Bruce Harris, the agency´s regional director for Latin America, also reported that no Central or South American government has complied with the commitments assumed five years ago in Sweden, in the first World Congress Against the Sexual Exploitation of Children.
During a forum held here in preparation for the second World Congress on this problem, experts and nongovernmental-organization members of the region analyzed the situation and grave consequences of "abuse, incest, prostitution and child pornography, as well as sexual tourism with minors, and the sale and trafficking in children for sexual purposes."
"The panorama is pitiful because economic globalization has impoverished the majority of nations of the area and so facilitated an increase in child prostitution," they added in a statement.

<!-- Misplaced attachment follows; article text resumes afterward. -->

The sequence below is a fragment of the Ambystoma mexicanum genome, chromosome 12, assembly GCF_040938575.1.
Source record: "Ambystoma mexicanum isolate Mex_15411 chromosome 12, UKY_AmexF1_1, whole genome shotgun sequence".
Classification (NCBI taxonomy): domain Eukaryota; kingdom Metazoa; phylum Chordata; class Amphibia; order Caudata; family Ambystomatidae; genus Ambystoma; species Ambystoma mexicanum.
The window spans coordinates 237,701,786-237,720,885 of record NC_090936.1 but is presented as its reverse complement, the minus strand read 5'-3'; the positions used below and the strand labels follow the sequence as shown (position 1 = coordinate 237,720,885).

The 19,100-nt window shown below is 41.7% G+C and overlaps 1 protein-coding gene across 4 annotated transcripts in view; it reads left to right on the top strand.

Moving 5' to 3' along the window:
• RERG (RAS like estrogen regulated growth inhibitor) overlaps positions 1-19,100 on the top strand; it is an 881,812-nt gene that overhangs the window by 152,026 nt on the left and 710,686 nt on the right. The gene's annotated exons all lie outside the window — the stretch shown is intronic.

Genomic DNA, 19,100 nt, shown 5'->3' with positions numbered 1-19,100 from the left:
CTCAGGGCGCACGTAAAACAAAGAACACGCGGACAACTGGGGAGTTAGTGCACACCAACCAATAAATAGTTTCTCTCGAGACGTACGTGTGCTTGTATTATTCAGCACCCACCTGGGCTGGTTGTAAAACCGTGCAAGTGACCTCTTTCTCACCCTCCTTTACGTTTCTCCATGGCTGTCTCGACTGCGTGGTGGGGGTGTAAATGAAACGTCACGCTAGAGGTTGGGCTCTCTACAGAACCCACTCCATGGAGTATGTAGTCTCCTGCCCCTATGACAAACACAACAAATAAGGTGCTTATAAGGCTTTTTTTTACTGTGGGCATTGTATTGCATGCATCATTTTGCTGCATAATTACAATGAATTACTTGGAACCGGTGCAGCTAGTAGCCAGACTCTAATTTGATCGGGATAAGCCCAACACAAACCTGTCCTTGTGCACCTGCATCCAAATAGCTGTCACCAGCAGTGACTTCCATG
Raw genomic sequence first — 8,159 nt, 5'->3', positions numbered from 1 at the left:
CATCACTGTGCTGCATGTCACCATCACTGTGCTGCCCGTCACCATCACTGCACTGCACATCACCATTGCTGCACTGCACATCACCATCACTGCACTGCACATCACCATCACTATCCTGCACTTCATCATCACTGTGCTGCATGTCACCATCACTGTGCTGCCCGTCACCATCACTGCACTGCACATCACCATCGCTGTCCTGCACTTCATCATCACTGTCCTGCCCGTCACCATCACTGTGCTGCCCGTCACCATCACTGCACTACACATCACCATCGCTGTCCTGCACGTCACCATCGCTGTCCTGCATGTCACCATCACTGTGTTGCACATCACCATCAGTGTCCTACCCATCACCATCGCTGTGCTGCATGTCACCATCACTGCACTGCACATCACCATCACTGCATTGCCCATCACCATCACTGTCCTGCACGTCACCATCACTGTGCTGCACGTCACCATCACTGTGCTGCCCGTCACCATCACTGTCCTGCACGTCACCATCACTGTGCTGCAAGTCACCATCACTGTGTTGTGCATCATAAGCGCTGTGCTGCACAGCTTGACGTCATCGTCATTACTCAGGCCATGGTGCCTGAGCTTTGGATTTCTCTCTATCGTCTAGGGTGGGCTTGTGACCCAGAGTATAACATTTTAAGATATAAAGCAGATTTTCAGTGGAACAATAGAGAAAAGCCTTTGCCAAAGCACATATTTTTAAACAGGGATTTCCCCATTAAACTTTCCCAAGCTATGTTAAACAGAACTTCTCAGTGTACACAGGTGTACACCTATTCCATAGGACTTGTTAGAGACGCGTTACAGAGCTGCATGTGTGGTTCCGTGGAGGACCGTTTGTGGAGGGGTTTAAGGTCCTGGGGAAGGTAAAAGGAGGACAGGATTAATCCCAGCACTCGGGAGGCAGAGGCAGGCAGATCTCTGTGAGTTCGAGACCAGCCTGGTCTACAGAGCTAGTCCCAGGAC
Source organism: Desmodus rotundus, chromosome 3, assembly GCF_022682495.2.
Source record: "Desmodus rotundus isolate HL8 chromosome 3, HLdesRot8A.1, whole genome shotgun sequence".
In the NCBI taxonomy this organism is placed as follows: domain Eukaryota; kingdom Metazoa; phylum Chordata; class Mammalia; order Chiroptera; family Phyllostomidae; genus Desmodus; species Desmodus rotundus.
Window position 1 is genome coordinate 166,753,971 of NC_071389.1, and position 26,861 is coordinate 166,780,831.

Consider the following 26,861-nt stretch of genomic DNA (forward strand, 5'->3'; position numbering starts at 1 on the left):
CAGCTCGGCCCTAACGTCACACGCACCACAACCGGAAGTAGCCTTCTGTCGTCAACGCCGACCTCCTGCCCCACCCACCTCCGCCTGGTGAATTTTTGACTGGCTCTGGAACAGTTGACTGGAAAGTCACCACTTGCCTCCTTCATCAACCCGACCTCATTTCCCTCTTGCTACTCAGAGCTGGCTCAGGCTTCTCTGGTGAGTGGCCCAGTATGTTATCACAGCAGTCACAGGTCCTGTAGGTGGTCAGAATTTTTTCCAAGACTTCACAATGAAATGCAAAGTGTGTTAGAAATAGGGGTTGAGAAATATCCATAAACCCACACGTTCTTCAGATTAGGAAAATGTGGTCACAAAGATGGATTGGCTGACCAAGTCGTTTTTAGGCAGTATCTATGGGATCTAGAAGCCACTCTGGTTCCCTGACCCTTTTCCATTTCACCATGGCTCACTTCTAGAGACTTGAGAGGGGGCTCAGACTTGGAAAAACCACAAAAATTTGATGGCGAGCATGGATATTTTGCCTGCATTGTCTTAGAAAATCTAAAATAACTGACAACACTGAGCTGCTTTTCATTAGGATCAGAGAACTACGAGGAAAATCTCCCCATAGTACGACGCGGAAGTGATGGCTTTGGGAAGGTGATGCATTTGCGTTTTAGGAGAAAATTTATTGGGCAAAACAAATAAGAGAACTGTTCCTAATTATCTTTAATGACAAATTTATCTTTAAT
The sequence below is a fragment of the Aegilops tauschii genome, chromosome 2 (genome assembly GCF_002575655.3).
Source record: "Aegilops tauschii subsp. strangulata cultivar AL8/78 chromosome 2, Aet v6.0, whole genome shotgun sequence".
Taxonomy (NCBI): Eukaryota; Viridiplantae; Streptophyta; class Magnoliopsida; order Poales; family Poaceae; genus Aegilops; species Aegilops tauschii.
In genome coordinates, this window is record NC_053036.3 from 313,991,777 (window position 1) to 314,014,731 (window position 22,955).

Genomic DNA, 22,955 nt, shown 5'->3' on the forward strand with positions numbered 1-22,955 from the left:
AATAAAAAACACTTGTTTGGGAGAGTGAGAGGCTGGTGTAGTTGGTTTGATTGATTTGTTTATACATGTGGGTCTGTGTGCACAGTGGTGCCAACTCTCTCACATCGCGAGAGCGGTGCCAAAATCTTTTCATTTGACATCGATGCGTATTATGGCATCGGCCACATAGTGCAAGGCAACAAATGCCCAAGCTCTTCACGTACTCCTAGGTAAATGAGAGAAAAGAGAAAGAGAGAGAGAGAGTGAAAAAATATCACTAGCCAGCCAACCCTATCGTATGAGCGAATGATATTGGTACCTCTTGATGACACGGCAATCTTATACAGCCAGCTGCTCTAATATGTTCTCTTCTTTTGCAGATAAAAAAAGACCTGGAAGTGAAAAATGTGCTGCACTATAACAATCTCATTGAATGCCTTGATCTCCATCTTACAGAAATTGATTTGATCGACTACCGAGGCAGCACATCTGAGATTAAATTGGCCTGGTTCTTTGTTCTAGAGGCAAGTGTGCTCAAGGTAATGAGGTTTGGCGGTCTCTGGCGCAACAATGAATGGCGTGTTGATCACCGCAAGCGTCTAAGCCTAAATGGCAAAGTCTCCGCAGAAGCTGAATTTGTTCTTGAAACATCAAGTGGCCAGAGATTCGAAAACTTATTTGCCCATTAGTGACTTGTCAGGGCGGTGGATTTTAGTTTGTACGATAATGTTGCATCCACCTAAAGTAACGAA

The Children´s Rights Convention was signed by 119 nations in 1991, with the official commitment to stop sexual exploitation in their respective territories. The countries reiterated their commitment in 1996, when they signed the Declaration Against the Commercial Sexual Exploitation of Children.
However, the results are either nonexistent or terrible, Harris said, as the number of minors who prostitute themselves has risen considerably over the last two years, impelled in many cases by the parents and relatives of those subjected to misery, who find in this practice their only means of subsistence.
"The sexual exploitation of minors has reached such a point that we just discovered, for example, a network that prostituted Central American girls in Tapachula, Mexico," the group that met in Costa Rica said.